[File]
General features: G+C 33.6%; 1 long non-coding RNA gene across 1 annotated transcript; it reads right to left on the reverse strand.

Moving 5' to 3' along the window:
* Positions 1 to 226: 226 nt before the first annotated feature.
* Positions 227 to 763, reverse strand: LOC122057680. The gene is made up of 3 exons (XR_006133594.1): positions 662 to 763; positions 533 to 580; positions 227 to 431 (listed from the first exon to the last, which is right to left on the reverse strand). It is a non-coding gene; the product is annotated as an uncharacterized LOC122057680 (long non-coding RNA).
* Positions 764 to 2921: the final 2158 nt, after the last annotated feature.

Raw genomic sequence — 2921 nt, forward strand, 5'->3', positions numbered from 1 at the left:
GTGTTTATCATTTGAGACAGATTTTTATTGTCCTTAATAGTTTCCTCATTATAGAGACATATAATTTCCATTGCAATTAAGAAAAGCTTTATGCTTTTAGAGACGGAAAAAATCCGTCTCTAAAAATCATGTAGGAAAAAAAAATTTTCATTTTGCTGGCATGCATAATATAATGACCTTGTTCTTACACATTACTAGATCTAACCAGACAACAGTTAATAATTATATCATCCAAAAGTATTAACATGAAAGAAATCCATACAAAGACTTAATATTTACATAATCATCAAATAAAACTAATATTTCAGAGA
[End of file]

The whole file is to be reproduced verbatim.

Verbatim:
General features: G+C 33.6%; 1 long non-coding RNA gene across 1 annotated transcript; it reads right to left on the reverse strand.

Moving 5' to 3' along the window:
* Positions 1 to 226: 226 nt before the first annotated feature.
* Positions 227 to 763, reverse strand: LOC122057680. The gene is made up of 3 exons (XR_006133594.1): positions 662 to 763; positions 533 to 580; positions 227 to 431 (listed from the first exon to the last, which is right to left on the reverse strand). It is a non-coding gene; the product is annotated as an uncharacterized LOC122057680 (long non-coding RNA).
* Positions 764 to 2921: the final 2158 nt, after the last annotated feature.

Raw genomic sequence — 2921 nt, forward strand, 5'->3', positions numbered from 1 at the left:
GTGTTTATCATTTGAGACAGATTTTTATTGTCCTTAATAGTTTCCTCATTATAGAGACATATAATTTCCATTGCAATTAAGAAAAGCTTTATGCTTTTAGAGACGGAAAAAATCCGTCTCTAAAAATCATGTAGGAAAAAAAAATTTTCATTTTGCTGGCATGCATAATATAATGACCTTGTTCTTACACATTACTAGATCTAACCAGACAACAGTTAATAATTATATCATCCAAAAGTATTAACATGAAAGAAATCCATACAAAGACTTAATATTTACATAATCATCAAATAAAACTAATATTTCAGAGA